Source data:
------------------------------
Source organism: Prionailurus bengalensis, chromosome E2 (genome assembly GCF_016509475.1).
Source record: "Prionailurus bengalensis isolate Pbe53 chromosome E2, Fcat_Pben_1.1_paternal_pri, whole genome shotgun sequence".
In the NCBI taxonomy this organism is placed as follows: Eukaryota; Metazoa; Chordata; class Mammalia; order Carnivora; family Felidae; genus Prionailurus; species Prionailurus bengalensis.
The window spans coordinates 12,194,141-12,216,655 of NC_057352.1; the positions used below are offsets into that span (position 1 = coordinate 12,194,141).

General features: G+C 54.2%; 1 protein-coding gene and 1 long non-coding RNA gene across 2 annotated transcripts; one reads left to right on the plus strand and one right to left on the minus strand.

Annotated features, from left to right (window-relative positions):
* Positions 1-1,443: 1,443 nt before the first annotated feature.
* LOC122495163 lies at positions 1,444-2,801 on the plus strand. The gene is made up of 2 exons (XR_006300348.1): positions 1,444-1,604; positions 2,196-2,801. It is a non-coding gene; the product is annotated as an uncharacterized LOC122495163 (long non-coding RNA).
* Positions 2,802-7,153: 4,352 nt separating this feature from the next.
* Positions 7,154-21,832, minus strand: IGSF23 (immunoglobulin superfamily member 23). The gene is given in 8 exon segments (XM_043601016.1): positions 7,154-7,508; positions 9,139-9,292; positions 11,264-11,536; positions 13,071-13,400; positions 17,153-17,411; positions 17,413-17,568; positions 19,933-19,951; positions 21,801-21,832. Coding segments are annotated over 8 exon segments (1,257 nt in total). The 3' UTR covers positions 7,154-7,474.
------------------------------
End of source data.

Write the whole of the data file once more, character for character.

Source organism: Prionailurus bengalensis, chromosome E2 (genome assembly GCF_016509475.1).
Source record: "Prionailurus bengalensis isolate Pbe53 chromosome E2, Fcat_Pben_1.1_paternal_pri, whole genome shotgun sequence".
In the NCBI taxonomy this organism is placed as follows: Eukaryota; Metazoa; Chordata; class Mammalia; order Carnivora; family Felidae; genus Prionailurus; species Prionailurus bengalensis.
The window spans coordinates 12,194,141-12,216,655 of NC_057352.1; the positions used below are offsets into that span (position 1 = coordinate 12,194,141).

General features: G+C 54.2%; 1 protein-coding gene and 1 long non-coding RNA gene across 2 annotated transcripts; one reads left to right on the plus strand and one right to left on the minus strand.

Annotated features, from left to right (window-relative positions):
* Positions 1-1,443: 1,443 nt before the first annotated feature.
* LOC122495163 lies at positions 1,444-2,801 on the plus strand. The gene is made up of 2 exons (XR_006300348.1): positions 1,444-1,604; positions 2,196-2,801. It is a non-coding gene; the product is annotated as an uncharacterized LOC122495163 (long non-coding RNA).
* Positions 2,802-7,153: 4,352 nt separating this feature from the next.
* Positions 7,154-21,832, minus strand: IGSF23 (immunoglobulin superfamily member 23). The gene is given in 8 exon segments (XM_043601016.1): positions 7,154-7,508; positions 9,139-9,292; positions 11,264-11,536; positions 13,071-13,400; positions 17,153-17,411; positions 17,413-17,568; positions 19,933-19,951; positions 21,801-21,832. Coding segments are annotated over 8 exon segments (1,257 nt in total). The 3' UTR covers positions 7,154-7,474.